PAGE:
Drama and Romance. Rated PG-13.
poster credit: 3, 4 Women Productions
This! movie poster
At the Birmingham 8
on Friday night, the 2011 Detroit Independent Film Festival continued
its exploration of little or soon-to-be known cinema with the
special screening of a feature with Maize and Blue at its heart:
Set in the heart of
the University of Michigan’s Ann Arbor campuses, Answer
This! blends a sense of infatuation with the local geography
into a plotline concerning the tension between organized and elective
forms of knowledge and expectations.
With the organized
being a graduate teaching program and overseeing parents and the
elective being the hinted-at pastime of trivia competitions, the
central character in conflict is keen to lean one way while his
renowned father the professor (portrayed by the already renowned
Ralph Williams, at least in this area) seeks the other end of
the spectrum: to pass his position of knowledge on to his son.
Paul Tarsem (whose
dilemma-influenced moods are delivered with a light snark by Christopher
Gorham) finds himself constantly nudged by Williams’ elder
Dr. Elliot Tarsem to complete his teaching dissertation for the
sake of continuing a legacy on the U-M faculty.
In being introduced
to a love interest freshman named Naomi (Arielle Kebbel) whose
campus ambitions are leaned toward social endeavors in terms of
experience (and whose revelation as to why might help Paul find
himself), he’s instead inspired to enlist a friend and a
fellow bar patron (respectfully played by Nelson Franklin and
Evan Jones) to use trivia as a new means of moving forward personal
Here is where the character
runs into a brick wall: Paul’s hope to maintain a sense
of simplicity hampers not only his motivation to establish a flow
of thought into what can be handed in to the reviewing board,
but also pose a threat to the confidence of handing in the right
answers to the trivia MC (here given a suggestfully burned-out
sarcasm by Chris Parnell).
is the still rampant fear of not being on the sound path to adulthood
and looks to childhood fascinations like the Bible and Trivial
Pursuit to find a proper basis in explaining his standpoint to
school officials and students alike. The question, however, is
which area of stature will he finally give in to?
In a way, Paul echoes
the behavior displayed by the major characters in the 1960's classic
Georgy Girl (mentioned here because, yes, it is the subject
of a question during the trivia scenes). Those latter characters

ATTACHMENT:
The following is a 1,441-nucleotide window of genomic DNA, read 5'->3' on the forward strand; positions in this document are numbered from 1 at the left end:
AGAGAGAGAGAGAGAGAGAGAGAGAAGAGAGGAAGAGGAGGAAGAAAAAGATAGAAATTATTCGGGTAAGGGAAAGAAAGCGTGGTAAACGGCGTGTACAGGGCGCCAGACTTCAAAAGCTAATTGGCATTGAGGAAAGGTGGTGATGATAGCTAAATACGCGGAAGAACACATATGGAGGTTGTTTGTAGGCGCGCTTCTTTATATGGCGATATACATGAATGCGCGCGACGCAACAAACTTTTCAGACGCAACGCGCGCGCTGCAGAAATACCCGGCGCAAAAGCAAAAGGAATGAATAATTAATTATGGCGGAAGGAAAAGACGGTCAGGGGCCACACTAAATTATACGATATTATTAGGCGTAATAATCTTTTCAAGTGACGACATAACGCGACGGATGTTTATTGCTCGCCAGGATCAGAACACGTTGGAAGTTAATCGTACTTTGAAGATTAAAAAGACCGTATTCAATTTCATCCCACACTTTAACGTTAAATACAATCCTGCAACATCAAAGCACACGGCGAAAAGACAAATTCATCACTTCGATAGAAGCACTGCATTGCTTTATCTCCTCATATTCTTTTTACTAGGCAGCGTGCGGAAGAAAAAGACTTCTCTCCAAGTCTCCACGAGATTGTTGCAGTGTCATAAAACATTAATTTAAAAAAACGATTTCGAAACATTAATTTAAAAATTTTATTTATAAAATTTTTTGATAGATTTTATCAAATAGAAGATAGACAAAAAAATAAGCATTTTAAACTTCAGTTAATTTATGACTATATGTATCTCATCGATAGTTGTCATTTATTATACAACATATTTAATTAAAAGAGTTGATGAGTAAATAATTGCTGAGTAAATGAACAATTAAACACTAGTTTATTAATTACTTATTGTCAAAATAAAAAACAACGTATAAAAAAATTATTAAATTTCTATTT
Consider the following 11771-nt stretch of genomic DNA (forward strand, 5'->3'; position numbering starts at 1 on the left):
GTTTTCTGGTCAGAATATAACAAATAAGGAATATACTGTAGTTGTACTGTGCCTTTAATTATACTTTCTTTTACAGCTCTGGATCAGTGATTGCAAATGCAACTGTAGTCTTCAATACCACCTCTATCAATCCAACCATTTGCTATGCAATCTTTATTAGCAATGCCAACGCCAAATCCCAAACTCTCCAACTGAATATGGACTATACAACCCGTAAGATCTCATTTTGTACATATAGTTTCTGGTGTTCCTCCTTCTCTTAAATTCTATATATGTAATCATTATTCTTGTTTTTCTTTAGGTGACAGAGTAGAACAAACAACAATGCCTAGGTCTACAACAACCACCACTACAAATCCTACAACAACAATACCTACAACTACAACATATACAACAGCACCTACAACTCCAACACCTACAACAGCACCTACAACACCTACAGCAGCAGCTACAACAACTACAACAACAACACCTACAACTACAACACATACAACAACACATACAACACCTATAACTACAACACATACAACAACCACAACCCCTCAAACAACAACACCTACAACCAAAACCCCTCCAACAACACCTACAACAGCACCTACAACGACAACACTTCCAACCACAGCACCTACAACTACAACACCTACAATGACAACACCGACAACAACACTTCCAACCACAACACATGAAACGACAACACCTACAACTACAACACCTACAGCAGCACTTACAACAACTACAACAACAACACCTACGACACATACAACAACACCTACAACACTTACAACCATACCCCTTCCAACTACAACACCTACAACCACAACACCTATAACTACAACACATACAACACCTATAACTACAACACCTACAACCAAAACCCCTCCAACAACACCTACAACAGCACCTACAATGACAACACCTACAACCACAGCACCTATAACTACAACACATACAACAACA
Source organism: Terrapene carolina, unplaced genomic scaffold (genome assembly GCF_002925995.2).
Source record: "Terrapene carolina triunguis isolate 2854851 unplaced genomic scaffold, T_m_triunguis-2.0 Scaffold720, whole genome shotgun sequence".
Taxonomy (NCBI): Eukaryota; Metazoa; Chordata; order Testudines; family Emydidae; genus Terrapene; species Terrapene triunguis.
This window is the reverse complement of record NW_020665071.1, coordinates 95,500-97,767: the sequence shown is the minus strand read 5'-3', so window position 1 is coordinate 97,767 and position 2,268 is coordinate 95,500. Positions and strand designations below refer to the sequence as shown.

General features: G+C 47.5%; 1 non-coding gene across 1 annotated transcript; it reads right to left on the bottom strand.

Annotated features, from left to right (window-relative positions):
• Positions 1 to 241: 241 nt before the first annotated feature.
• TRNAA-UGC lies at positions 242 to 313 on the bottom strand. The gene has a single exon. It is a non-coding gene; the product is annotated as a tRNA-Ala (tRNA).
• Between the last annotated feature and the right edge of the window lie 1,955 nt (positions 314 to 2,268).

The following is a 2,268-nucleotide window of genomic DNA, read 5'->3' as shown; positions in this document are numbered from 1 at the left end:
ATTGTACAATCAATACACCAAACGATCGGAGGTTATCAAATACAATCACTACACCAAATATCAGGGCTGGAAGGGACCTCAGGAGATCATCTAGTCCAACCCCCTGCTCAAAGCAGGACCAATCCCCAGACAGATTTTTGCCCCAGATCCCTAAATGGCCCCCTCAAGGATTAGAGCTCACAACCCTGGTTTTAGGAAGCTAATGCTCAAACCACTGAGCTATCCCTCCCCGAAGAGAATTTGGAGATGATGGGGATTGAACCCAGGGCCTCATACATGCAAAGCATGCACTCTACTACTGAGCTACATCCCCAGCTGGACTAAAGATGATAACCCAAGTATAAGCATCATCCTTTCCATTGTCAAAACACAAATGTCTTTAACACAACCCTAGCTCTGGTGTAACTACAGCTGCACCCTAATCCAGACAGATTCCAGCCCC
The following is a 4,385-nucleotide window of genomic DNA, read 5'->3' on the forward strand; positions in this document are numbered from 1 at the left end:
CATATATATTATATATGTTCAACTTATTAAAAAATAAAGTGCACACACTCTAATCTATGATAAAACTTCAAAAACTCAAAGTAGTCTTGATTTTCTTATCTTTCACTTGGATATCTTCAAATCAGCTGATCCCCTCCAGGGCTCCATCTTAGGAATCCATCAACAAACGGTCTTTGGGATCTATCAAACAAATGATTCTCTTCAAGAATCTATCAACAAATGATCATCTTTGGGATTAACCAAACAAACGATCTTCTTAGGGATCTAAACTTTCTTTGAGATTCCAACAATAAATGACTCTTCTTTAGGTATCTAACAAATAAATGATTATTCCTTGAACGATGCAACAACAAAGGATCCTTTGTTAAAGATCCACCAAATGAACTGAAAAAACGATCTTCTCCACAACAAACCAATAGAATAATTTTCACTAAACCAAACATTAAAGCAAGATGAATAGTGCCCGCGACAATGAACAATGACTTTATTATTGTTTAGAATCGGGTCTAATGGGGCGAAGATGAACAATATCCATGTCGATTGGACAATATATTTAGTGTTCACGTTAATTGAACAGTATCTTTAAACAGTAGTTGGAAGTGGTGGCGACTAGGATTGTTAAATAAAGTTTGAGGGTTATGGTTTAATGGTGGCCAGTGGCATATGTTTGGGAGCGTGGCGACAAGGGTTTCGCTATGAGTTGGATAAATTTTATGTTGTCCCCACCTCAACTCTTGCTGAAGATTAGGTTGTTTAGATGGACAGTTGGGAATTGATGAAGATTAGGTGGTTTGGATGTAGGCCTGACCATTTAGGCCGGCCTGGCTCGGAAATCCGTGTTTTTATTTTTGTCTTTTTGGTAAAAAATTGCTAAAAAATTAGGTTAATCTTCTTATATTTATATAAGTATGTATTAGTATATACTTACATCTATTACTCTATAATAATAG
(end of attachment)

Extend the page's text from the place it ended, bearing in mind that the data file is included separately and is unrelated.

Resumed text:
also attempted to display a type of childish joy in their activities
and dialogue regardless of what they faced.
Here, that sense of
indifferent excitement and at times juvenile spat give Paul the
will to make a decision without being entirely “So F’
off!” about it. With the last fadeout, he delivers the lingering
hope that although any of his friends or relatives will be disappointed,
the chance of resolution and acceptance is standing outside the
What the doors open
and close to is just a representation of where each person will
be whether or not it’s where they want to be. Though to
specify here would be one spoiler too many.
The film opens up to
the audience with a Manhattan-like collage of landmarks that define
the Ann Arbor campuses today (of which Woody Allen, coincidentially
or not, is part of), and director Chris Farah takes the exploration
of these areas to intimate levels by using them to entice closer
feelings between Paul and Naomi based on how alike they are. Their
recognition of such concrete surroundings makes the setting a
more permitted witness to their relation (the same also applies
to those areas’ maintenance, as one fantastic moment of
However, the characters
in support still aim to create a lasting power in this atmosphere.
Both Franklin and Jones play off the opposites kind of attract
gag successfully with more laughable horror than expected, while
Ralph Williams’ eccentricities signify the latest example
of a character who’s literally the performer and can get
away with it.
The block M is shamelessly
stamped over this film, yet Farah manages to avoid the patriotism
of fight songs and frequent campus slogans by underwriting the
message of being able to choose where one can go and on which
side one can stand. In doing so, it feels like Farah refreshed
the American Pie formula of showing humorous rite of
passage desperation through sentimentality and a restraint on
over-the-top gross-out moments.
With such homage to
heartfelt comedy, the question is this: is this the biggest Michigan
shout-out to come out this year? One would have a while for the
"Answer This" won seven awards including Best Michigan
Feature at the 2nd Annual Michigan Film Awards on March 12.
This!' to be screened during the Detroit Independent Film Festival
Ralph Williams is one of the stars of "Answer This!"
Director Chris Farah is pictured on right.